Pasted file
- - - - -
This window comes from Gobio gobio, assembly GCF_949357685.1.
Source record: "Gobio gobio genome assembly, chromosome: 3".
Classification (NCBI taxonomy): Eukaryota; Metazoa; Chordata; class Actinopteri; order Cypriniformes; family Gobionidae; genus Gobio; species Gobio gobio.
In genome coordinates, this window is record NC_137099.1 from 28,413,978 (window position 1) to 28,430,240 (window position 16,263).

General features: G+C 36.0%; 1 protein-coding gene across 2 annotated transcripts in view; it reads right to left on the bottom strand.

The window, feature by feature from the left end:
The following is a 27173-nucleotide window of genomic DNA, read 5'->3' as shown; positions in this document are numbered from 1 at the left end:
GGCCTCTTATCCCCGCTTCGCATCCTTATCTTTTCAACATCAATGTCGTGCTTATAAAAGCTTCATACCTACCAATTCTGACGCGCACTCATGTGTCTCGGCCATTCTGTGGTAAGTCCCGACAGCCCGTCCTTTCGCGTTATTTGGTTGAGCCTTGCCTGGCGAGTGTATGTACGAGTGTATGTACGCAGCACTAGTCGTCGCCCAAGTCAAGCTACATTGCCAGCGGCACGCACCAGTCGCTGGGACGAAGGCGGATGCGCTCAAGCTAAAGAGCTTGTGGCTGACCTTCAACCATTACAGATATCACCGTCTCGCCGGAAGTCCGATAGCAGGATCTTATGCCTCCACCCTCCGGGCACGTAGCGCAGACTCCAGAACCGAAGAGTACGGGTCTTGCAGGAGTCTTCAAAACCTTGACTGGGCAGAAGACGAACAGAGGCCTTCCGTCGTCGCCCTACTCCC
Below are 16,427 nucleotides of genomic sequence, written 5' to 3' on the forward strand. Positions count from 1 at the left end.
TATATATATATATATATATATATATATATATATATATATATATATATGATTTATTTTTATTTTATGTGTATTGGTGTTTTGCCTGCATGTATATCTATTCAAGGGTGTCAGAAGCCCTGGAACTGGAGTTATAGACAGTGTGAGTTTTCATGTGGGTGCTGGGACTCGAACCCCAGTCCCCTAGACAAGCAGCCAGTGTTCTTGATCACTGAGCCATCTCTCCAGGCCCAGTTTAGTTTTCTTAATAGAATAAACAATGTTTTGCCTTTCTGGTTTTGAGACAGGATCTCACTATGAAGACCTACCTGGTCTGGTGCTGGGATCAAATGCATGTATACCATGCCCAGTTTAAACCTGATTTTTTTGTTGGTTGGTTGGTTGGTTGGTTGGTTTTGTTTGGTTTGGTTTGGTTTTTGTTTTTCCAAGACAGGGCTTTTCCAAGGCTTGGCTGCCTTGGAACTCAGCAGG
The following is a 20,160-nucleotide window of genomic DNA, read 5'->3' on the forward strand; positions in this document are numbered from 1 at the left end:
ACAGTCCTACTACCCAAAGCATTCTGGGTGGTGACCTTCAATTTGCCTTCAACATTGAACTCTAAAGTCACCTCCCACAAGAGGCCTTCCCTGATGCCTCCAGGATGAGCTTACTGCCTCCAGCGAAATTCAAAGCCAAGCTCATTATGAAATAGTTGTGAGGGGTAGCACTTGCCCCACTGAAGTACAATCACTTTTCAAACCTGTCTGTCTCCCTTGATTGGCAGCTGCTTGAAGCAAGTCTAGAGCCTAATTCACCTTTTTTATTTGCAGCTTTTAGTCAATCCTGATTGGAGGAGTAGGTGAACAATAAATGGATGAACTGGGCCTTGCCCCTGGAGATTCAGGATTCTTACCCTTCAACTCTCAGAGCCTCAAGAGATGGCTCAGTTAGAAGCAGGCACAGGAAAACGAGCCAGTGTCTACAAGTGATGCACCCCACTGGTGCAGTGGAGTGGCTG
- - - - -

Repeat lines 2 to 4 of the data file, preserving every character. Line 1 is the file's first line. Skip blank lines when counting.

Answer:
Source record: "Gobio gobio genome assembly, chromosome: 3".
Classification (NCBI taxonomy): Eukaryota; Metazoa; Chordata; class Actinopteri; order Cypriniformes; family Gobionidae; genus Gobio; species Gobio gobio.
In genome coordinates, this window is record NC_137099.1 from 28,413,978 (window position 1) to 28,430,240 (window position 16,263).